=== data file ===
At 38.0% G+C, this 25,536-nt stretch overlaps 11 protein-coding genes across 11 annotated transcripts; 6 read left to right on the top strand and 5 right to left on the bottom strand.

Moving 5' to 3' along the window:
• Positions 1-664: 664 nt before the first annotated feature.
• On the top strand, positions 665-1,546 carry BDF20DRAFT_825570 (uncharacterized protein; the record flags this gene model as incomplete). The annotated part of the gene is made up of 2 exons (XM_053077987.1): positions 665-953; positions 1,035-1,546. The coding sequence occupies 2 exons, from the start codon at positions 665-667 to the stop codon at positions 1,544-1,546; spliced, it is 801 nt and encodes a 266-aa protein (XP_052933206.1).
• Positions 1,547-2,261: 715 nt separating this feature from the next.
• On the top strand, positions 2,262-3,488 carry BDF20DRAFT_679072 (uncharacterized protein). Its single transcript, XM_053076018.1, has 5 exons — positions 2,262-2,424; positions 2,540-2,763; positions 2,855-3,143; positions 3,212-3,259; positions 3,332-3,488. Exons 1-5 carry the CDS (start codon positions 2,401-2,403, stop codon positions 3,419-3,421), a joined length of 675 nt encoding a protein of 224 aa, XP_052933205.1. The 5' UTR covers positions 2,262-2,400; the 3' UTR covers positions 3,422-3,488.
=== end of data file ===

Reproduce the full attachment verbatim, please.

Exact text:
At 38.0% G+C, this 25,536-nt stretch overlaps 11 protein-coding genes across 11 annotated transcripts; 6 read left to right on the top strand and 5 right to left on the bottom strand.

Moving 5' to 3' along the window:
• Positions 1-664: 664 nt before the first annotated feature.
• On the top strand, positions 665-1,546 carry BDF20DRAFT_825570 (uncharacterized protein; the record flags this gene model as incomplete). The annotated part of the gene is made up of 2 exons (XM_053077987.1): positions 665-953; positions 1,035-1,546. The coding sequence occupies 2 exons, from the start codon at positions 665-667 to the stop codon at positions 1,544-1,546; spliced, it is 801 nt and encodes a 266-aa protein (XP_052933206.1).
• Positions 1,547-2,261: 715 nt separating this feature from the next.
• On the top strand, positions 2,262-3,488 carry BDF20DRAFT_679072 (uncharacterized protein). Its single transcript, XM_053076018.1, has 5 exons — positions 2,262-2,424; positions 2,540-2,763; positions 2,855-3,143; positions 3,212-3,259; positions 3,332-3,488. Exons 1-5 carry the CDS (start codon positions 2,401-2,403, stop codon positions 3,419-3,421), a joined length of 675 nt encoding a protein of 224 aa, XP_052933205.1. The 5' UTR covers positions 2,262-2,400; the 3' UTR covers positions 3,422-3,488.